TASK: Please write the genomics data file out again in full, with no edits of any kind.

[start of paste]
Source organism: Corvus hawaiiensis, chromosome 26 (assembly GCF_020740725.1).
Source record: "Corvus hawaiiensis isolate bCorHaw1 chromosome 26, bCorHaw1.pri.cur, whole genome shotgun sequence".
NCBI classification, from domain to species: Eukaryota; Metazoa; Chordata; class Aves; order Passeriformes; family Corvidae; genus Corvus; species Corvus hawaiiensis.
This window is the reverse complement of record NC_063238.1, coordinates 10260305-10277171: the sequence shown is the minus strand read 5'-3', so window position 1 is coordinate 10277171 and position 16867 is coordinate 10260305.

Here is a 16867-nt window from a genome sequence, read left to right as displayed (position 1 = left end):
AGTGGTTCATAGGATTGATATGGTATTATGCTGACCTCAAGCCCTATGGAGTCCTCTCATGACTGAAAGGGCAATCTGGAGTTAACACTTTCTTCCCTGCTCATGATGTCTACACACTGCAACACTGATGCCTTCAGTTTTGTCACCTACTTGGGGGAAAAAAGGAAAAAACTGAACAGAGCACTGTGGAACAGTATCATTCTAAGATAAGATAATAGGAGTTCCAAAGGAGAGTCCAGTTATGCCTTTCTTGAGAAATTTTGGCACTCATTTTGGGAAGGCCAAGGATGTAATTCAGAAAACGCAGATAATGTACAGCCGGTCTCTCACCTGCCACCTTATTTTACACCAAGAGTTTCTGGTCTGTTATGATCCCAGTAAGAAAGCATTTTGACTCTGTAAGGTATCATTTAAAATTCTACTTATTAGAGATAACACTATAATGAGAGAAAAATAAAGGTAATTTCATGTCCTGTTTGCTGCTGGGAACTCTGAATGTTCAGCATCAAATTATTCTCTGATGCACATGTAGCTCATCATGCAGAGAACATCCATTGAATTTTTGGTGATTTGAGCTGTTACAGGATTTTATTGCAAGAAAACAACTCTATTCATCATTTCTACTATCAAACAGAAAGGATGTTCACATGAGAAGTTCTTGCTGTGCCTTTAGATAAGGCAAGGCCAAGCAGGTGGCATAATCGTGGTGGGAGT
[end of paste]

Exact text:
Source organism: Corvus hawaiiensis, chromosome 26 (assembly GCF_020740725.1).
Source record: "Corvus hawaiiensis isolate bCorHaw1 chromosome 26, bCorHaw1.pri.cur, whole genome shotgun sequence".
NCBI classification, from domain to species: Eukaryota; Metazoa; Chordata; class Aves; order Passeriformes; family Corvidae; genus Corvus; species Corvus hawaiiensis.
This window is the reverse complement of record NC_063238.1, coordinates 10260305-10277171: the sequence shown is the minus strand read 5'-3', so window position 1 is coordinate 10277171 and position 16867 is coordinate 10260305.

Here is a 16867-nt window from a genome sequence, read left to right as displayed (position 1 = left end):
AGTGGTTCATAGGATTGATATGGTATTATGCTGACCTCAAGCCCTATGGAGTCCTCTCATGACTGAAAGGGCAATCTGGAGTTAACACTTTCTTCCCTGCTCATGATGTCTACACACTGCAACACTGATGCCTTCAGTTTTGTCACCTACTTGGGGGAAAAAAGGAAAAAACTGAACAGAGCACTGTGGAACAGTATCATTCTAAGATAAGATAATAGGAGTTCCAAAGGAGAGTCCAGTTATGCCTTTCTTGAGAAATTTTGGCACTCATTTTGGGAAGGCCAAGGATGTAATTCAGAAAACGCAGATAATGTACAGCCGGTCTCTCACCTGCCACCTTATTTTACACCAAGAGTTTCTGGTCTGTTATGATCCCAGTAAGAAAGCATTTTGACTCTGTAAGGTATCATTTAAAATTCTACTTATTAGAGATAACACTATAATGAGAGAAAAATAAAGGTAATTTCATGTCCTGTTTGCTGCTGGGAACTCTGAATGTTCAGCATCAAATTATTCTCTGATGCACATGTAGCTCATCATGCAGAGAACATCCATTGAATTTTTGGTGATTTGAGCTGTTACAGGATTTTATTGCAAGAAAACAACTCTATTCATCATTTCTACTATCAAACAGAAAGGATGTTCACATGAGAAGTTCTTGCTGTGCCTTTAGATAAGGCAAGGCCAAGCAGGTGGCATAATCGTGGTGGGAGT